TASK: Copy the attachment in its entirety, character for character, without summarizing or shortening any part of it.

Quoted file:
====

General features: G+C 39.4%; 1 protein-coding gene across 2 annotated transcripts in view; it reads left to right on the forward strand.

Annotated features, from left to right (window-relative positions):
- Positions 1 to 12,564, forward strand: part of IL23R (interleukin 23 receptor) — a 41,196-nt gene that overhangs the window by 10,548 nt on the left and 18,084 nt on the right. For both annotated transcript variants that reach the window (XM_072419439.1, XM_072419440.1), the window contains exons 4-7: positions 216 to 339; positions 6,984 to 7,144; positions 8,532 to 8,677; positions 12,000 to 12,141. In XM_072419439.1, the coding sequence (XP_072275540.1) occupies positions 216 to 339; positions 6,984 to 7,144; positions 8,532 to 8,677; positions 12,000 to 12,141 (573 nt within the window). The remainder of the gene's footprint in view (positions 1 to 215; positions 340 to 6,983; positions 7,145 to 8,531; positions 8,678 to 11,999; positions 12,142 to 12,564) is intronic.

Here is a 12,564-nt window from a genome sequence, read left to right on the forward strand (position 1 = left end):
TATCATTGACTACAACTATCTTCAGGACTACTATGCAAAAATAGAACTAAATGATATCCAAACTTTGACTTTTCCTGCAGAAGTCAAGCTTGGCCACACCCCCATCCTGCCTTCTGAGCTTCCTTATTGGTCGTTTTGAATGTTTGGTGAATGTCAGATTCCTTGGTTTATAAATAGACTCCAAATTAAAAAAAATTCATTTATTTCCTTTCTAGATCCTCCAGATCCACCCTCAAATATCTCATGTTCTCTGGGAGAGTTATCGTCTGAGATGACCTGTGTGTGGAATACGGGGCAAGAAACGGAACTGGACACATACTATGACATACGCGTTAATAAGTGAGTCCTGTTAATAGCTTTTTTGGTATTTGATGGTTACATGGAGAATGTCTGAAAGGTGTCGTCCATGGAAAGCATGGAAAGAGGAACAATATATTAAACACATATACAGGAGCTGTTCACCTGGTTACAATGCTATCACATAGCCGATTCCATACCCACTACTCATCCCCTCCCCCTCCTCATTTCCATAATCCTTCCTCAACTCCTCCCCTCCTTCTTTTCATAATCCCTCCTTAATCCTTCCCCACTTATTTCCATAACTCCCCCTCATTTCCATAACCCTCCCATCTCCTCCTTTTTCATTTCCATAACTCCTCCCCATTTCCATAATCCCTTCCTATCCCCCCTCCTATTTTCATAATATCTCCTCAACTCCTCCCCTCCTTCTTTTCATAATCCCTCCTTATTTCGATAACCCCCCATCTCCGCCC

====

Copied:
General features: G+C 39.4%; 1 protein-coding gene across 2 annotated transcripts in view; it reads left to right on the forward strand.

Annotated features, from left to right (window-relative positions):
- Positions 1 to 12,564, forward strand: part of IL23R (interleukin 23 receptor) — a 41,196-nt gene that overhangs the window by 10,548 nt on the left and 18,084 nt on the right. For both annotated transcript variants that reach the window (XM_072419439.1, XM_072419440.1), the window contains exons 4-7: positions 216 to 339; positions 6,984 to 7,144; positions 8,532 to 8,677; positions 12,000 to 12,141. In XM_072419439.1, the coding sequence (XP_072275540.1) occupies positions 216 to 339; positions 6,984 to 7,144; positions 8,532 to 8,677; positions 12,000 to 12,141 (573 nt within the window). The remainder of the gene's footprint in view (positions 1 to 215; positions 340 to 6,983; positions 7,145 to 8,531; positions 8,678 to 11,999; positions 12,142 to 12,564) is intronic.

Here is a 12,564-nt window from a genome sequence, read left to right on the forward strand (position 1 = left end):
TATCATTGACTACAACTATCTTCAGGACTACTATGCAAAAATAGAACTAAATGATATCCAAACTTTGACTTTTCCTGCAGAAGTCAAGCTTGGCCACACCCCCATCCTGCCTTCTGAGCTTCCTTATTGGTCGTTTTGAATGTTTGGTGAATGTCAGATTCCTTGGTTTATAAATAGACTCCAAATTAAAAAAAATTCATTTATTTCCTTTCTAGATCCTCCAGATCCACCCTCAAATATCTCATGTTCTCTGGGAGAGTTATCGTCTGAGATGACCTGTGTGTGGAATACGGGGCAAGAAACGGAACTGGACACATACTATGACATACGCGTTAATAAGTGAGTCCTGTTAATAGCTTTTTTGGTATTTGATGGTTACATGGAGAATGTCTGAAAGGTGTCGTCCATGGAAAGCATGGAAAGAGGAACAATATATTAAACACATATACAGGAGCTGTTCACCTGGTTACAATGCTATCACATAGCCGATTCCATACCCACTACTCATCCCCTCCCCCTCCTCATTTCCATAATCCTTCCTCAACTCCTCCCCTCCTTCTTTTCATAATCCCTCCTTAATCCTTCCCCACTTATTTCCATAACTCCCCCTCATTTCCATAACCCTCCCATCTCCTCCTTTTTCATTTCCATAACTCCTCCCCATTTCCATAATCCCTTCCTATCCCCCCTCCTATTTTCATAATATCTCCTCAACTCCTCCCCTCCTTCTTTTCATAATCCCTCCTTATTTCGATAACCCCCCATCTCCGCCC